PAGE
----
We recently acted for a client who required the urgent removal of a caveat lodged on his property as the settlement date was fast approaching.
A female placed a caveat over our clients property claiming that she had formerly been in a de facto relationship with our client- our client vehemently denied having ever been in any relationship with her let alone one that constituted a de facto relationship under the Family Law Act.
His property was due to settle on a Tuesday. Despite repeated requests to the females lawyers to remove the caveat (on the basis that the grounds were spurious) their client refused to do without our client ageing to pay her some monies out of the settlement proceeds.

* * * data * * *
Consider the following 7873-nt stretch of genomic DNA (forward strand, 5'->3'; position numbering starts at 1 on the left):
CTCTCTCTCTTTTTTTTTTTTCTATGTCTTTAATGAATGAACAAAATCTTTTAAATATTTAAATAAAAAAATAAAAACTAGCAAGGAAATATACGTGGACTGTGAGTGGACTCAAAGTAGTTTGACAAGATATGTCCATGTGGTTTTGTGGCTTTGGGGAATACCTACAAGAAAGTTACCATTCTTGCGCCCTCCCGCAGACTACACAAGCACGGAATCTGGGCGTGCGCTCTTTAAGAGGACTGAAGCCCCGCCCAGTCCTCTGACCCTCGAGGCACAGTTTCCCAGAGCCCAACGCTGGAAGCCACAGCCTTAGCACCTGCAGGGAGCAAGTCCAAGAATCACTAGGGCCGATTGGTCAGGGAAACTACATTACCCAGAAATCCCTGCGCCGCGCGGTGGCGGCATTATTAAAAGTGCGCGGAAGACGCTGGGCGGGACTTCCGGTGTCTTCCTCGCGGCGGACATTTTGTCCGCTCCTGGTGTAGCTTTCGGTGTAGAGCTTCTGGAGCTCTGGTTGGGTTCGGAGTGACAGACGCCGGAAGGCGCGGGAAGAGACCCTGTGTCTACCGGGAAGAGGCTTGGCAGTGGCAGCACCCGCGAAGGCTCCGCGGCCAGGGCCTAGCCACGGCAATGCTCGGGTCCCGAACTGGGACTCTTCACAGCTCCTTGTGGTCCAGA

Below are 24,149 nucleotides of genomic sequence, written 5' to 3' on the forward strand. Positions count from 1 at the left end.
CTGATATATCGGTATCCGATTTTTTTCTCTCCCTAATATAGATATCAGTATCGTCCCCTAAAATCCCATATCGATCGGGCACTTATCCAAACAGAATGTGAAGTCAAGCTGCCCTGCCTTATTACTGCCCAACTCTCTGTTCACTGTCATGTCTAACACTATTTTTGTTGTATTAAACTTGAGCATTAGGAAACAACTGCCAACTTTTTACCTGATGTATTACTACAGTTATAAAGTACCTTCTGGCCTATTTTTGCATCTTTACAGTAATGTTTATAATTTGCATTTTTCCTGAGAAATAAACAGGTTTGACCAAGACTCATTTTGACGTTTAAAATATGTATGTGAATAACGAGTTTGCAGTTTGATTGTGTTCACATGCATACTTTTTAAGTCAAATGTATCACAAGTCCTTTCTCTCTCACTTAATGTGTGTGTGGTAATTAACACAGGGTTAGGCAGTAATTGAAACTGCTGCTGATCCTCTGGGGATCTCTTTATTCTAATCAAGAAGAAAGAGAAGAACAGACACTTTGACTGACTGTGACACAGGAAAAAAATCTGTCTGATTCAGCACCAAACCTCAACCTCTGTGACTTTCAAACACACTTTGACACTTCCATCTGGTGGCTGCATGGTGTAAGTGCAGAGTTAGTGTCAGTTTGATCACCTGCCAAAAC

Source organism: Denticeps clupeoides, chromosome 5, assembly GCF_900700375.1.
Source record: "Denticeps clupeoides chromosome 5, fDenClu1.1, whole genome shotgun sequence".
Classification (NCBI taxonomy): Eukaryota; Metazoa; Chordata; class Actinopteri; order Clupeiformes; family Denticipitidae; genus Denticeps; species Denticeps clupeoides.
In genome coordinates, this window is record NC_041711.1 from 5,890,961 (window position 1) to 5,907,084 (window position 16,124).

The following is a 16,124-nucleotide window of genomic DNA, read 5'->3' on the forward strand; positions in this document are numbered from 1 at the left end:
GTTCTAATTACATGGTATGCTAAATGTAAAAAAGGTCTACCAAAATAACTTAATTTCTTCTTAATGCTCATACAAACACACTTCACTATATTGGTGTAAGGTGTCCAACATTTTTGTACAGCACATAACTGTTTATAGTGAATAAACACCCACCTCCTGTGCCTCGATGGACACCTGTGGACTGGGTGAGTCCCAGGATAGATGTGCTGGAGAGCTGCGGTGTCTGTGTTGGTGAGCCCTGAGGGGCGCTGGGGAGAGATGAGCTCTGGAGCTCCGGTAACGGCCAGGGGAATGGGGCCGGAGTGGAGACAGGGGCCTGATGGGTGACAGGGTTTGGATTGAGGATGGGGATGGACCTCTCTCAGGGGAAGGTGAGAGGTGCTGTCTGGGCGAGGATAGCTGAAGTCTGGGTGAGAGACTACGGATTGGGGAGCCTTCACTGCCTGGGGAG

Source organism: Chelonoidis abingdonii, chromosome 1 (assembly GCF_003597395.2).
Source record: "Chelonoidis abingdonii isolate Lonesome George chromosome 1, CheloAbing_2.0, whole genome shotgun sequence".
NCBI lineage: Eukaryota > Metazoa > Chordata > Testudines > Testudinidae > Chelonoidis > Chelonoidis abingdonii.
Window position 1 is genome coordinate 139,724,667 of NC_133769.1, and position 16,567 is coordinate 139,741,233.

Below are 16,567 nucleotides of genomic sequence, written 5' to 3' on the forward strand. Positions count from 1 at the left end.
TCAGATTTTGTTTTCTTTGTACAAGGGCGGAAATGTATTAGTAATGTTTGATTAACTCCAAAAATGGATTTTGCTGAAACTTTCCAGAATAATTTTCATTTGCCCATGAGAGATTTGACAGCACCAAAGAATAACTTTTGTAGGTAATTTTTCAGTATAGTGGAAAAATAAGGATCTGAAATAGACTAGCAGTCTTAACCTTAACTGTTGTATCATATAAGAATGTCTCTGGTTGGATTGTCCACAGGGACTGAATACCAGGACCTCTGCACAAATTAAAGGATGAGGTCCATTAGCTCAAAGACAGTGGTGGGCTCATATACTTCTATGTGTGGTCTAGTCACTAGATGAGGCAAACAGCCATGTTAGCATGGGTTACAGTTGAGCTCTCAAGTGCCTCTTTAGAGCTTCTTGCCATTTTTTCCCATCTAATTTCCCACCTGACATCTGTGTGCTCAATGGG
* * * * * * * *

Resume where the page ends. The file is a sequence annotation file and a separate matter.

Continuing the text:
Application to remove Caveat
On the Friday prior at 2pm, as a result of the above position taken by the female, our client took our advice to ‘call her bluff’ and instructed us to take the necessary steps to have the caveat removed to enable settlement to proceed on the following Tuesday.
We were able to make arrangements with the Supreme Court of Queensland late Friday afternoon to have the matter listed for hearing on the Monday morning before a Justice of the Supreme Court.
We prepared the necessary application documents and affidavits in support thereof and subsequently appeared before the Court in which our client was successful in his application to have the caveat removed including a costs order as against the female.
The above success is demonstrative of our ability and drive to succeed to get the best outcomes for our clients, even if those measures are required to be taken urgently.
Lodging caveats on unfounded or dubious grounds in attempt to use them as ‘leverage’ in disputes can be a dangerous and costly exercise.